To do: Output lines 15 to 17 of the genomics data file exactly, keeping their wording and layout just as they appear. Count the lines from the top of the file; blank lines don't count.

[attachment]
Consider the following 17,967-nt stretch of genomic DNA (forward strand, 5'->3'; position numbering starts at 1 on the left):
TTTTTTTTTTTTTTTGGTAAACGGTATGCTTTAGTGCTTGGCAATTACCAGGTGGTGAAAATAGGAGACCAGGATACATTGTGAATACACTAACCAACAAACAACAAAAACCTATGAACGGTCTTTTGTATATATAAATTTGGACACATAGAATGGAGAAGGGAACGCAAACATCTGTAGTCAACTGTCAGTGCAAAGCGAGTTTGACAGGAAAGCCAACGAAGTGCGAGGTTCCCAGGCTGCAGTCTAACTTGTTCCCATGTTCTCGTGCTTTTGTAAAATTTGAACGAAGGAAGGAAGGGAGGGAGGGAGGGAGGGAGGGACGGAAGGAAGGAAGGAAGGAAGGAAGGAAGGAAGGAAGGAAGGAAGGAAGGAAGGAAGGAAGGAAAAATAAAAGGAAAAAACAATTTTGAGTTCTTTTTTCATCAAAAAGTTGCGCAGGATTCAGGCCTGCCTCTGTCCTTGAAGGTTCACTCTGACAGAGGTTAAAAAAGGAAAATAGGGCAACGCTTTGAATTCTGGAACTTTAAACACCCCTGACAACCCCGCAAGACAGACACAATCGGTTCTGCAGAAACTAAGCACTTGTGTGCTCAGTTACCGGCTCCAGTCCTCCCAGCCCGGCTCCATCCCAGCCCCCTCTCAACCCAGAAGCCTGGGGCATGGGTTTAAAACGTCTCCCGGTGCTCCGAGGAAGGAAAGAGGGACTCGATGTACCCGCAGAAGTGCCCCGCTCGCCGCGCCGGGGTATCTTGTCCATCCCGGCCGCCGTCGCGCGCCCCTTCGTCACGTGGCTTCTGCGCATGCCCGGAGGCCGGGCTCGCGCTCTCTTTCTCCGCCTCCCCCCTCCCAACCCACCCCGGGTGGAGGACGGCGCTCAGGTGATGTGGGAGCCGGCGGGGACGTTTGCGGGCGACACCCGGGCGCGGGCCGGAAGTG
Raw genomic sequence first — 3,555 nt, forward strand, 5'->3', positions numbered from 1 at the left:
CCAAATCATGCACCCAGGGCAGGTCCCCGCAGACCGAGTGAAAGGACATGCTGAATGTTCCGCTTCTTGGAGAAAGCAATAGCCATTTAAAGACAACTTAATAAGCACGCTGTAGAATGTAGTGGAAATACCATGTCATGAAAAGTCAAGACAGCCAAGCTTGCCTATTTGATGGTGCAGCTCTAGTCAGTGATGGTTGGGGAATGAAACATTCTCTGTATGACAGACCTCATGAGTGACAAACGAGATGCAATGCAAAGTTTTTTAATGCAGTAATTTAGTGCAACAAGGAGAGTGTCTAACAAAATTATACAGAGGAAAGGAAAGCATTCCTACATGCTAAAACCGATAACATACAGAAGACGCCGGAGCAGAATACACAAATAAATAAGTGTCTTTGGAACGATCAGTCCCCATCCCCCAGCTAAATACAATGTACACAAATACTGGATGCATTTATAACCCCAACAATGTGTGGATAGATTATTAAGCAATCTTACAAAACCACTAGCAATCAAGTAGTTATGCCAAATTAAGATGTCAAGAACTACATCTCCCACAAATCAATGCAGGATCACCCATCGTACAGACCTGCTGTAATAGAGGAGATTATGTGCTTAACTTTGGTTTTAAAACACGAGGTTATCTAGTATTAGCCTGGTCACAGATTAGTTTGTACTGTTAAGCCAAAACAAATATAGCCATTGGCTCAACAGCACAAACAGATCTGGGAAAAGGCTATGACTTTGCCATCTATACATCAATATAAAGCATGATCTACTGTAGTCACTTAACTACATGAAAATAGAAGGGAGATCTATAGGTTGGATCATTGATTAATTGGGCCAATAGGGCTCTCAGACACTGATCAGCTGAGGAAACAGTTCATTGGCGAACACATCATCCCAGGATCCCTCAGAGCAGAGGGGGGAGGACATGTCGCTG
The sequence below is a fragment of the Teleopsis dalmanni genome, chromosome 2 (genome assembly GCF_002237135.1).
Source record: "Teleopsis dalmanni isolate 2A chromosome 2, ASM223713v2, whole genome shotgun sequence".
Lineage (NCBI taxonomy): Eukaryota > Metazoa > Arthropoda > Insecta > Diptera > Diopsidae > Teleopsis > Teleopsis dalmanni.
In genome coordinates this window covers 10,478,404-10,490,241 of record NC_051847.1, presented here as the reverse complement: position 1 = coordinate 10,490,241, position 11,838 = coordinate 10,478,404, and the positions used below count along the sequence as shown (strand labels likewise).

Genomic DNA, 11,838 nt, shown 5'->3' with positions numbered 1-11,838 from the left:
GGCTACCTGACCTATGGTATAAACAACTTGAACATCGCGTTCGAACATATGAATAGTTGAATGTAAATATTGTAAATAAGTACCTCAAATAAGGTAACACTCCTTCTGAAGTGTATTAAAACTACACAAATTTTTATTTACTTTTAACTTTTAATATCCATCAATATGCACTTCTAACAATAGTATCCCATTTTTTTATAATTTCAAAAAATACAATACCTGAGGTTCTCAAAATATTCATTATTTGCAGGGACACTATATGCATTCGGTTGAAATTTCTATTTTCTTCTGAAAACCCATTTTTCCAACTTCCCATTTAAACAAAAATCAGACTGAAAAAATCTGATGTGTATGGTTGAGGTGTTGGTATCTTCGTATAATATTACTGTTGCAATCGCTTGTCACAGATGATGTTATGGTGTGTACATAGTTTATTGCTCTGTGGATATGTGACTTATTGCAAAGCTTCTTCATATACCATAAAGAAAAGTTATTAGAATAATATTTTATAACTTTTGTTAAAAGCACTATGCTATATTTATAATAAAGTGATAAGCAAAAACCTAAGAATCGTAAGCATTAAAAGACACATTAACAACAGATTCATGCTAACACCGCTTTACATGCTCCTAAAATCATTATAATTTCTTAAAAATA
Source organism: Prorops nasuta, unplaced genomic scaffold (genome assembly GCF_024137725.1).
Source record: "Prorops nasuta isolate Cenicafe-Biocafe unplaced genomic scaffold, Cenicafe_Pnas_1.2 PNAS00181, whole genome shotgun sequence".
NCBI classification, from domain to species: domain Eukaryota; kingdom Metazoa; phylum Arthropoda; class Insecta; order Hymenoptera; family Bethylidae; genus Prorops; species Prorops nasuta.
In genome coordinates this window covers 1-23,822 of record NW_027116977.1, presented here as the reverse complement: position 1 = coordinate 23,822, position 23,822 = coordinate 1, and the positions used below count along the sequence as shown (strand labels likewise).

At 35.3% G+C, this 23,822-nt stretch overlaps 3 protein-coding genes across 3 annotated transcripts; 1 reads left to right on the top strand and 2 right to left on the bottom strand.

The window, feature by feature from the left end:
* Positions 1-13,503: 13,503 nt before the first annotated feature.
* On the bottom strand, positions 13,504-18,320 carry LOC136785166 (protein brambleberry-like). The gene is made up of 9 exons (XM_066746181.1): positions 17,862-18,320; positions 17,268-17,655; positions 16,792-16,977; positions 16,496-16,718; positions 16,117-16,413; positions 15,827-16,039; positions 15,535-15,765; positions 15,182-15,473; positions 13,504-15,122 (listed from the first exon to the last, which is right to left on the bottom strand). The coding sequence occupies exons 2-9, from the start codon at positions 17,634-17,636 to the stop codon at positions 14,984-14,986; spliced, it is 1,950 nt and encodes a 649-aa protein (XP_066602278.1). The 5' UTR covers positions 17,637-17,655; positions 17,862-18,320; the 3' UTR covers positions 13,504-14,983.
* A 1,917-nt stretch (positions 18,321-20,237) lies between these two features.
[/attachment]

At 35.3% G+C, this 23,822-nt stretch overlaps 3 protein-coding genes across 3 annotated transcripts; 1 reads left to right on the top strand and 2 right to left on the bottom strand.

The window, feature by feature from the left end:
* Positions 1-13,503: 13,503 nt before the first annotated feature.